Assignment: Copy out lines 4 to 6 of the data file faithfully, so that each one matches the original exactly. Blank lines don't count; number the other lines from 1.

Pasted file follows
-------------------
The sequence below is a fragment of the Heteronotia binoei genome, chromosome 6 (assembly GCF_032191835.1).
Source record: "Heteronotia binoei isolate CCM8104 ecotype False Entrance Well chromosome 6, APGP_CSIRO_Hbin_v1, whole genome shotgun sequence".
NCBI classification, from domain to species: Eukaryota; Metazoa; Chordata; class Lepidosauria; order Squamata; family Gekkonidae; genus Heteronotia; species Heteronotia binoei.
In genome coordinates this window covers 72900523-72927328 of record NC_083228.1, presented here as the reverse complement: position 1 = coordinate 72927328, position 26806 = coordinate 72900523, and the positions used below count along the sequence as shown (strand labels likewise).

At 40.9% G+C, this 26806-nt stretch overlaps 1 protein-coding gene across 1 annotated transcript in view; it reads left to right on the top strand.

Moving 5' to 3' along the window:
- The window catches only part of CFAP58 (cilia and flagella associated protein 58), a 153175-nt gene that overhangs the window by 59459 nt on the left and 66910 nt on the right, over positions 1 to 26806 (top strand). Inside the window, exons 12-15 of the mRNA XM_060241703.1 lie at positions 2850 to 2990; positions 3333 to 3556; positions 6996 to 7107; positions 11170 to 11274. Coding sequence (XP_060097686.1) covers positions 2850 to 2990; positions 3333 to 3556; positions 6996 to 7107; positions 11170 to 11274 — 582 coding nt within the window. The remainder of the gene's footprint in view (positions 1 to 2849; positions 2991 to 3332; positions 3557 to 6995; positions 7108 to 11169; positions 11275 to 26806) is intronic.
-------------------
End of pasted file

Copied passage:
In genome coordinates this window covers 72900523-72927328 of record NC_083228.1, presented here as the reverse complement: position 1 = coordinate 72927328, position 26806 = coordinate 72900523, and the positions used below count along the sequence as shown (strand labels likewise).

At 40.9% G+C, this 26806-nt stretch overlaps 1 protein-coding gene across 1 annotated transcript in view; it reads left to right on the top strand.

Moving 5' to 3' along the window: